He gave me a very well thought-out answer to the "why do you want to go" question. He had practical reasons. Hell, they were labor law reasons, which I should totally be keen on, right? Frankly, he sounded like me: he wants to be a lawyer so he can sit across the table from other lawyers when it comes time to renegotiate his contract and really ably represent his union brothers and sisters. That's a far, far better reason than most others you'll here. Except that what he wants is to be an effective negotiator, not a lawyer. In the Venn diagram of life are those two things frequently linked? Sure. Always? Hell no.

So why do it? Why expose yourself to the debt and the time out from a career you love, I asked.

And, as most of these conversations go, the session ended up more about him convincing me that law school is a good decision than me effectively convincing him that *maybe* I know what I'm talking about.

I truly wish him the best. He's a practical, reasonable, smart guy. I think he can get what he wants out of law school and come out less saddled with debt/angst/regret than many others. I just hope, as he's planning to, he finds someone to foot the bill.

Bottom line: don't. go. For realz. Don't go. Unless you want to be a lawyer. And stop nodding your head that you do, you do!, want to be a lawyer, because you really have no idea what it means.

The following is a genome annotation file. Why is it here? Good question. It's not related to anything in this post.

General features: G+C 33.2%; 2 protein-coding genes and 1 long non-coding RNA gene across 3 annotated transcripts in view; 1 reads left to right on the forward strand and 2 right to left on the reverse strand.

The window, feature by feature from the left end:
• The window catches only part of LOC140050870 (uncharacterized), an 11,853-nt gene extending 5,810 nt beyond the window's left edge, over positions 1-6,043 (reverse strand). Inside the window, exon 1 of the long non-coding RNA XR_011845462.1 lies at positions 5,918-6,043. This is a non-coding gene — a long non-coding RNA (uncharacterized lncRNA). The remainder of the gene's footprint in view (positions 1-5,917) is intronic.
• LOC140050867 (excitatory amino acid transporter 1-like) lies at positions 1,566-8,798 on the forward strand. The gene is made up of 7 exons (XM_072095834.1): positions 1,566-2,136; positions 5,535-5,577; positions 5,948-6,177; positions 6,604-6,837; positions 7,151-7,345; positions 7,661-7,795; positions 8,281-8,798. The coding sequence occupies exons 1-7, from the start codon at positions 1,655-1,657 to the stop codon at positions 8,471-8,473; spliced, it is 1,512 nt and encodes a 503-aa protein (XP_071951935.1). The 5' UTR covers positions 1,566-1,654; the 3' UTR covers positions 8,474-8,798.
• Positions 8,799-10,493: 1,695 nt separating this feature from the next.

6 comments:

Grace said...

I've met a few lawyers that regret going to law school but that's easy to say after you've accomplished it. I know, it's counterintuitive to you because you have already accomplished it but if you have a memory, you will remember why you wanted to go to law school in the first place. Whatever the reason may be, it was a valid one. You will always be a lawyer and people will always admire that because they know it's tough. Whether you act like an arrogant pig is up to you and I'm sure you've seen a psychiatrist once or twice. I'm a paralegal that has to deal with immigration and criminal defense clients. I hear their mouths ALL the time. I'm polite, cool, calm and collected and many clients thank me for calming them down. I never take any of their yelling personally, never. I want to be a lawyer because I love helping out the Hispanic community. There are a lot of Notary Publics who pass off as lawyers in my community and I feel my community needs me.

cd said...

Hi Grace,

Your profile, "blogs," and the ages-old post on which you commented leads me to believe you're not a real person or at least slighlty shady and trolling the web. Regardless . . . .